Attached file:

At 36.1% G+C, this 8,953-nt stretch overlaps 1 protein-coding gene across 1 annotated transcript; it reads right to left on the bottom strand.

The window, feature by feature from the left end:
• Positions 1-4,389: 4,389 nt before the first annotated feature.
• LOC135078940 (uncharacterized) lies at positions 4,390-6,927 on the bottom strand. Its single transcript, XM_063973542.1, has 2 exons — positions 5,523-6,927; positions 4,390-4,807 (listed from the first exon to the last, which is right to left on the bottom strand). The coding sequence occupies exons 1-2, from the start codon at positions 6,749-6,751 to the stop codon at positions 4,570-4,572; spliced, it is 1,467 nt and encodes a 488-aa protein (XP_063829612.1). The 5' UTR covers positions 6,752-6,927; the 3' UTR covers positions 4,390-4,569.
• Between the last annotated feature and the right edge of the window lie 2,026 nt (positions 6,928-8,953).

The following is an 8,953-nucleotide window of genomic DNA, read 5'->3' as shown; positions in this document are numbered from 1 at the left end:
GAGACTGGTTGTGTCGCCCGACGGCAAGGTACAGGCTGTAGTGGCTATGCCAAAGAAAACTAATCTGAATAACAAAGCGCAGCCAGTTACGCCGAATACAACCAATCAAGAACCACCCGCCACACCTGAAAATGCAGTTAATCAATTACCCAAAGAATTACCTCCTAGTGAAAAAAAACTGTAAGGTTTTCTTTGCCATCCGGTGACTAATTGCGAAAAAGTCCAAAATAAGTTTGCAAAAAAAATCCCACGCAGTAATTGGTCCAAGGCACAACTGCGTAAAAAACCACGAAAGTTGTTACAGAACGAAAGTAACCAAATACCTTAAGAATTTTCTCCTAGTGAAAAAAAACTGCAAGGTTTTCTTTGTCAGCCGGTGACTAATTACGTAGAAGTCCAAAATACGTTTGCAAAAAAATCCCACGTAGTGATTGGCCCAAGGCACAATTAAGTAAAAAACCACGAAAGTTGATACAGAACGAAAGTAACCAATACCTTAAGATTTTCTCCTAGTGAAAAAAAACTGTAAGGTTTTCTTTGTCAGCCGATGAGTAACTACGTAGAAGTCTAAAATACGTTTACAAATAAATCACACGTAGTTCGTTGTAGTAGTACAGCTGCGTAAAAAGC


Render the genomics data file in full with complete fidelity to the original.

At 36.1% G+C, this 8,953-nt stretch overlaps 1 protein-coding gene across 1 annotated transcript; it reads right to left on the bottom strand.

The window, feature by feature from the left end:
• Positions 1-4,389: 4,389 nt before the first annotated feature.
• LOC135078940 (uncharacterized) lies at positions 4,390-6,927 on the bottom strand. Its single transcript, XM_063973542.1, has 2 exons — positions 5,523-6,927; positions 4,390-4,807 (listed from the first exon to the last, which is right to left on the bottom strand). The coding sequence occupies exons 1-2, from the start codon at positions 6,749-6,751 to the stop codon at positions 4,570-4,572; spliced, it is 1,467 nt and encodes a 488-aa protein (XP_063829612.1). The 5' UTR covers positions 6,752-6,927; the 3' UTR covers positions 4,390-4,569.
• Between the last annotated feature and the right edge of the window lie 2,026 nt (positions 6,928-8,953).

The following is an 8,953-nucleotide window of genomic DNA, read 5'->3' as shown; positions in this document are numbered from 1 at the left end:
GAGACTGGTTGTGTCGCCCGACGGCAAGGTACAGGCTGTAGTGGCTATGCCAAAGAAAACTAATCTGAATAACAAAGCGCAGCCAGTTACGCCGAATACAACCAATCAAGAACCACCCGCCACACCTGAAAATGCAGTTAATCAATTACCCAAAGAATTACCTCCTAGTGAAAAAAAACTGTAAGGTTTTCTTTGCCATCCGGTGACTAATTGCGAAAAAGTCCAAAATAAGTTTGCAAAAAAAATCCCACGCAGTAATTGGTCCAAGGCACAACTGCGTAAAAAACCACGAAAGTTGTTACAGAACGAAAGTAACCAAATACCTTAAGAATTTTCTCCTAGTGAAAAAAAACTGCAAGGTTTTCTTTGTCAGCCGGTGACTAATTACGTAGAAGTCCAAAATACGTTTGCAAAAAAATCCCACGTAGTGATTGGCCCAAGGCACAATTAAGTAAAAAACCACGAAAGTTGATACAGAACGAAAGTAACCAATACCTTAAGATTTTCTCCTAGTGAAAAAAAACTGTAAGGTTTTCTTTGTCAGCCGATGAGTAACTACGTAGAAGTCTAAAATACGTTTACAAATAAATCACACGTAGTTCGTTGTAGTAGTACAGCTGCGTAAAAAGC